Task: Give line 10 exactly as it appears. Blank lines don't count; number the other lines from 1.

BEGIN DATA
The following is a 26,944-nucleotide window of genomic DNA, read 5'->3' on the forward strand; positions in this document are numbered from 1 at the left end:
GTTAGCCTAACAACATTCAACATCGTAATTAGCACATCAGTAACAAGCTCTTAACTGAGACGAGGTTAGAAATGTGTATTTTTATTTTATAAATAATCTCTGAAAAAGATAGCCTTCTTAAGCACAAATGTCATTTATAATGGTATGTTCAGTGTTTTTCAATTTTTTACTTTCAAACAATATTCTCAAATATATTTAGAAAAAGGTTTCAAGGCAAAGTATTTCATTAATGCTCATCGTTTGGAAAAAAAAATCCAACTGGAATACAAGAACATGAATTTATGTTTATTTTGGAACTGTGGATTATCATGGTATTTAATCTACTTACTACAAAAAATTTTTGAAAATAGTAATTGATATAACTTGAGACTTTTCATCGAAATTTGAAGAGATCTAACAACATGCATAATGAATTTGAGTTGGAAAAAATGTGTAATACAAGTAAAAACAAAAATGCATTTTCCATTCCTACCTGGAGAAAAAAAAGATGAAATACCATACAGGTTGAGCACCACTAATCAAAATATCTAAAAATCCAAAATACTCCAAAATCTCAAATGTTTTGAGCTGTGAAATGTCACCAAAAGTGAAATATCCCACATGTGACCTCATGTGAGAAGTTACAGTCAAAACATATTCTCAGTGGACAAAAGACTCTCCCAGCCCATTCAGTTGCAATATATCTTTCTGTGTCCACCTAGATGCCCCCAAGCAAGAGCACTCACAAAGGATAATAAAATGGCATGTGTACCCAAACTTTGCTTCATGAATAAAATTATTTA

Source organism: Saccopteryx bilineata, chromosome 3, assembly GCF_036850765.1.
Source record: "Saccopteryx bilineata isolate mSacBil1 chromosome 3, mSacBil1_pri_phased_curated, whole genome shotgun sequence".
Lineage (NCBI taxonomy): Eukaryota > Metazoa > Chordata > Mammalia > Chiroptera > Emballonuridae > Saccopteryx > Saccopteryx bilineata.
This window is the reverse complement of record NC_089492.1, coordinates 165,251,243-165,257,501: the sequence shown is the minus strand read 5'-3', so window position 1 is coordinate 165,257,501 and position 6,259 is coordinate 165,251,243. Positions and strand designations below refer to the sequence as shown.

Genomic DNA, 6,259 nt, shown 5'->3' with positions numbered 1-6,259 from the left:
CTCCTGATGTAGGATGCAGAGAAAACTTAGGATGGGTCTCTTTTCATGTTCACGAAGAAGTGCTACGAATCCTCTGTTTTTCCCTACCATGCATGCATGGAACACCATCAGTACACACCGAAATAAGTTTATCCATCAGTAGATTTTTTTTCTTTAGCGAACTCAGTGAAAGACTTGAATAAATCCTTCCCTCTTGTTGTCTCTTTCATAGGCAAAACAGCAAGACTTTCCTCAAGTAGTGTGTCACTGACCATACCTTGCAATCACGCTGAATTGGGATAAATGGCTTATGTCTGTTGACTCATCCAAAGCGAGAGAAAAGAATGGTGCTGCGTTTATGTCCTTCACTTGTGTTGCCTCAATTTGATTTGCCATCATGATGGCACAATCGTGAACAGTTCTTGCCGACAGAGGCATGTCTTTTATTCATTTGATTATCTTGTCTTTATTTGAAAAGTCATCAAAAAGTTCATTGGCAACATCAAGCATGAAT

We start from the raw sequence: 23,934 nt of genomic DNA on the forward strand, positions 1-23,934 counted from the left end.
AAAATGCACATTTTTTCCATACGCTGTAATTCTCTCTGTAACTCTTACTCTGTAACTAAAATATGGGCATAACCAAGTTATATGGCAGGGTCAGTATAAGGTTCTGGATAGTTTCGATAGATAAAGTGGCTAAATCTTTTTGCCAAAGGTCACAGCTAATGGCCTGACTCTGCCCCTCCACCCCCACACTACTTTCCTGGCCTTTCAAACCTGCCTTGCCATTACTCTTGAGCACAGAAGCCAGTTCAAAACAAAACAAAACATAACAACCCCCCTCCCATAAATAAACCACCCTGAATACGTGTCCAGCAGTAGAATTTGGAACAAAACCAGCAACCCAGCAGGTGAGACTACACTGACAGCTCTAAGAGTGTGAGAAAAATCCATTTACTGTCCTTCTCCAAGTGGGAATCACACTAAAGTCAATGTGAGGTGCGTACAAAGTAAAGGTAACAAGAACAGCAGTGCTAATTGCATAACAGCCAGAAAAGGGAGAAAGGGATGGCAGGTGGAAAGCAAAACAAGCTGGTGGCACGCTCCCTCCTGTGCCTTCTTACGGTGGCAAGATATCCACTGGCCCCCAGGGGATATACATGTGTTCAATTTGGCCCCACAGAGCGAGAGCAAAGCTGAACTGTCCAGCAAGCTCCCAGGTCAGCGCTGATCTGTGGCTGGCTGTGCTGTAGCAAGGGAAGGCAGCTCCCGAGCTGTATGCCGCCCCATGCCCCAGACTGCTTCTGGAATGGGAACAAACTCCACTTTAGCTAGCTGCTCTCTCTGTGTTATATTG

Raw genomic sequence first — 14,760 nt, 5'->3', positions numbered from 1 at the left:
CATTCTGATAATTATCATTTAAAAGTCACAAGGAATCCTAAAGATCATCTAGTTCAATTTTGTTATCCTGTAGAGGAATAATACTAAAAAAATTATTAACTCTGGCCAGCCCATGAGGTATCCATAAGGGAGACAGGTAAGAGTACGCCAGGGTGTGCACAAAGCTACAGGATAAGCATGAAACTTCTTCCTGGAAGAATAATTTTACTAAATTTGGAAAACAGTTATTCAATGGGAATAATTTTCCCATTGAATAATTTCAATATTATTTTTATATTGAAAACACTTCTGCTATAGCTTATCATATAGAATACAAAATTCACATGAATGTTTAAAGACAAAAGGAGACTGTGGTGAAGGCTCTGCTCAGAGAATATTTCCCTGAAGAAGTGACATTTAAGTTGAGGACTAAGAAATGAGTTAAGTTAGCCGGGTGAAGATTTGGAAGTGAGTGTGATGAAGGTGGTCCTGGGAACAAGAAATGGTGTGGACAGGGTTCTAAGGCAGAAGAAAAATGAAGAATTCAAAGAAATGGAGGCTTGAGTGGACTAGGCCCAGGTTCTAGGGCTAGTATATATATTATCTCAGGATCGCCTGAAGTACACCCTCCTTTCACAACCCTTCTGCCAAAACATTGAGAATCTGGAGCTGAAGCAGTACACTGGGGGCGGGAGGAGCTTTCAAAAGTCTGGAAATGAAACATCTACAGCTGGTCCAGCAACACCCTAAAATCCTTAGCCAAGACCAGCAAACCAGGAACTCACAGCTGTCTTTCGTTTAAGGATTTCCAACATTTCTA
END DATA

AAAATGCACATTTTTTCCATACGCTGTAATTCTCTCTGTAACTCTTACTCTGTAACTAAAATATGGGCATAACCAAGTTATATGGCAGGGTCAGTATAAGGTTCTGGATAGTTTCGATAGATAAAGTGGCTAAATCTTTTTGCCAAAGGTCACAGCTAATGGCCTGACTCTGCCCCTCCACCCCCACACTACTTTCCTGGCCTTTCAAACCTGCCTTGCCATTACTCTTGAGCACAGAAGCCAGTTCAAAACAAAACAAAACATAACAACCCCCCTCCCATAAATAAACCACCCTGAATACGTGTCCAGCAGTAGAATTTGGAACAAAACCAGCAACCCAGCAGGTGAGACTACACTGACAGCTCTAAGAGTGTGAGAAAAATCCATTTACTGTCCTTCTCCAAGTGGGAATCACACTAAAGTCAATGTGAGGTGCGTACAAAGTAAAGGTAACAAGAACAGCAGTGCTAATTGCATAACAGCCAGAAAAGGGAGAAAGGGATGGCAGGTGGAAAGCAAAACAAGCTGGTGGCACGCTCCCTCCTGTGCCTTCTTACGGTGGCAAGATATCCACTGGCCCCCAGGGGATATACATGTGTTCAATTTGGCCCCACAGAGCGAGAGCAAAGCTGAACTGTCCAGCAAGCTCCCAGGTCAGCGCTGATCTGTGGCTGGCTGTGCTGTAGCAAGGGAAGGCAGCTCCCGAGCTGTATGCCGCCCCATGCCCCAGACTGCTTCTGGAATGGGAACAAACTCCACTTTAGCTAGCTGCTCTCTCTGTGTTATATTG